The Kenya Film Classification Board (KFCB) is partnering with Google to protect minors and the vulnerable groups from online content deemed offensive.
KFCB Chief Executive Officer Ezekiel Mutua says the Board seeks to be granted flagging rights, for it to be able to flagg down any unwanted content that might have effects to Kenyans who depend on the internet as the main source for information.
Speaking during a breakfast meeting organized by Cofek, KFCB and the Communications Authority of Kenya (CAK), Mutua further noted that the Programming Code takes effect from Friday this week, and called on the media owners and all media institutions to abide by the code, for self regulatory.
He said all broadcasters should promote forty percent of local content, adding that content stakeholders will crack a whip on all media stations, particularly television stations, that will fail to adhere to the programming code beginning 1st of July.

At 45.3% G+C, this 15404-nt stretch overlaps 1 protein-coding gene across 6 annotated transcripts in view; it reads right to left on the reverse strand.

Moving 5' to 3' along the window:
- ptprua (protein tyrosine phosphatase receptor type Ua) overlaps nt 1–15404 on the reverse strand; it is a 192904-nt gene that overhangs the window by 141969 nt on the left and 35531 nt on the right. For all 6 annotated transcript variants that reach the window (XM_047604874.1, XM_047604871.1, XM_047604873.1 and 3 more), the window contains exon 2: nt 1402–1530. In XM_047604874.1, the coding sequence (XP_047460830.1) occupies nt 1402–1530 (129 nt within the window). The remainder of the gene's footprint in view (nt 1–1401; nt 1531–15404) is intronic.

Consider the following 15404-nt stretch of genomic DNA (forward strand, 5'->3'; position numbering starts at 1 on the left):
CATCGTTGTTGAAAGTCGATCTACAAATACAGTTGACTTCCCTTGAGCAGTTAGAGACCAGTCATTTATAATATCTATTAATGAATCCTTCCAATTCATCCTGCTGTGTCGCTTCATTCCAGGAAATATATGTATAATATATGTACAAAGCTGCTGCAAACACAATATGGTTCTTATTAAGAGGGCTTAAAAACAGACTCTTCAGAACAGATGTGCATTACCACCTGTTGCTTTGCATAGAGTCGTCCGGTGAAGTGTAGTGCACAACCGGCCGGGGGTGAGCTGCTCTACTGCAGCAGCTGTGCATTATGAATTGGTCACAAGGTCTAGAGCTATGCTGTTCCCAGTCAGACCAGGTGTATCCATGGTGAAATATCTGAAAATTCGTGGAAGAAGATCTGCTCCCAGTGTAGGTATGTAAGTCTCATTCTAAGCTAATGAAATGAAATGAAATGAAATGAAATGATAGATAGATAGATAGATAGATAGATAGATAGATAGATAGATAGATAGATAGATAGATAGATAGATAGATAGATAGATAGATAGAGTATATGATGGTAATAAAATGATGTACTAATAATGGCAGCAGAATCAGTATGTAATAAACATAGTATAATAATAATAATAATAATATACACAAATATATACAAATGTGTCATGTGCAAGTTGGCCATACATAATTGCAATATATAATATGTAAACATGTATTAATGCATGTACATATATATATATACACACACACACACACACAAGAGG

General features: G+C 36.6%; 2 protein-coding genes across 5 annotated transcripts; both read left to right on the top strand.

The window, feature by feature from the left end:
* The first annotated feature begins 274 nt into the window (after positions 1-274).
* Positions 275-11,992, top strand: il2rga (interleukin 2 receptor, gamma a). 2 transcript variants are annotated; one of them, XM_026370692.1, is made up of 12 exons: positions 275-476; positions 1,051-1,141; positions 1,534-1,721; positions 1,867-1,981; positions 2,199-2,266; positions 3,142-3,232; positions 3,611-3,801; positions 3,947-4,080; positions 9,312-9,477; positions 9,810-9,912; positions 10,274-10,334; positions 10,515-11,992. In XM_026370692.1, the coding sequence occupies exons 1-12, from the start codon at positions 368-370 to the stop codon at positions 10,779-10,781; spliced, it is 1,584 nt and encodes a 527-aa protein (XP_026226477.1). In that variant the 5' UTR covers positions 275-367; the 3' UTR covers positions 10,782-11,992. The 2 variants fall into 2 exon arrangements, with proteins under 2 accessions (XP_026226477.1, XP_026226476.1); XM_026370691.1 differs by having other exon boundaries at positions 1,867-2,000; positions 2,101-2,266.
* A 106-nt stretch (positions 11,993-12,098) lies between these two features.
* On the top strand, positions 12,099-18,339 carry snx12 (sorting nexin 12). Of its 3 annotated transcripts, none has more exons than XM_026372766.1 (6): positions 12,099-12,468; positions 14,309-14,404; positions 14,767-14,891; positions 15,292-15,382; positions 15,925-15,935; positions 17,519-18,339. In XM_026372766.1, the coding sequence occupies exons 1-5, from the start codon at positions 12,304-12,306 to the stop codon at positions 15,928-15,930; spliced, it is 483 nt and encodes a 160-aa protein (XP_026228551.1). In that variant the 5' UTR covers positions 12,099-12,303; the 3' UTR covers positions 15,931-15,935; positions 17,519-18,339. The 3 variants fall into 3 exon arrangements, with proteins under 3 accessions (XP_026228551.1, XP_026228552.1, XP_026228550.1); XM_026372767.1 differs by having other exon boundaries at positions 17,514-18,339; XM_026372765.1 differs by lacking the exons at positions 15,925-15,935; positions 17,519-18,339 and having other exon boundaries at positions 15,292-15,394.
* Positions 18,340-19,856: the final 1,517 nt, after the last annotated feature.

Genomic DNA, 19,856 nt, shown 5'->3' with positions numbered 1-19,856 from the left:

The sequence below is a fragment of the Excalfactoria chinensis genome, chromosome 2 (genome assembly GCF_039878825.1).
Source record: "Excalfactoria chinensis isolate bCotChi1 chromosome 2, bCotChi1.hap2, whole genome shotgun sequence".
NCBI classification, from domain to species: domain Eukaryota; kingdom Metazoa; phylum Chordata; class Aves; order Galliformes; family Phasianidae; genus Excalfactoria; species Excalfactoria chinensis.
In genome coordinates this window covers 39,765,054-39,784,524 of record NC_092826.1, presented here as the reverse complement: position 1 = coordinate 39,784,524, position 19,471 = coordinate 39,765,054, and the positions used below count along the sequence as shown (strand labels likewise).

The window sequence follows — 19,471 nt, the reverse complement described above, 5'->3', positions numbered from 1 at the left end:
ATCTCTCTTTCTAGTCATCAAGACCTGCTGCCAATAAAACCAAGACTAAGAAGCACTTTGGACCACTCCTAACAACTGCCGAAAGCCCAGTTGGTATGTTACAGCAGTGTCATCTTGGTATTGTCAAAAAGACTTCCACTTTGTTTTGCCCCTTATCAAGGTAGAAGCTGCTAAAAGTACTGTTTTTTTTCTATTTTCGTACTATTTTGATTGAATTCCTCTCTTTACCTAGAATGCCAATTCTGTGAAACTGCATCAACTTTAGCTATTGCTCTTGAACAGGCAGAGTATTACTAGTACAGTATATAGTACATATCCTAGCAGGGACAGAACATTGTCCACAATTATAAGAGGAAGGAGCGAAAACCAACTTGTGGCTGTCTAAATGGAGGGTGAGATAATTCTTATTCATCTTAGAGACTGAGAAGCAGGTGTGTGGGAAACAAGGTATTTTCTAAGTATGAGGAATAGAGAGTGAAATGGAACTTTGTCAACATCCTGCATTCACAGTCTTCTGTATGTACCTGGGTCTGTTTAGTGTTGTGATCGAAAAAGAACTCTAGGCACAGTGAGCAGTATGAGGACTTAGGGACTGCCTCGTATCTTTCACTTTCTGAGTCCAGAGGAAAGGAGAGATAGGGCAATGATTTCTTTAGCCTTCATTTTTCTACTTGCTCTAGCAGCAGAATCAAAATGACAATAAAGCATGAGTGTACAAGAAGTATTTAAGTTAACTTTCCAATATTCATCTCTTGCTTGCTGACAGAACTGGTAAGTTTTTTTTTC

On his part Eng Leiyo Borweit who represented CAK Director Francis Wangusi at the event, noted that media owners were given six months to comply with the programming code, and called on support for increased local content through self regulatory.
He was speaking at a Nairobi Hotel, during a programming code event, organized by Cofek, Communications Authority and the Kenya Film Classification Board, on Monday morning.
Also present were Media Owners Association CEO Lynette Mwangi, Haron Mwangi CEO Media Council of Kenya and Cofek SG Stephen Mutoro.
Photo Caption: Haron Mwangi CEO Media Council of Kenya, KFCB CEO Ezekiel Mutua and Cofek SG Stephen Mutoro at the event (dickensluvanda/vashmedia)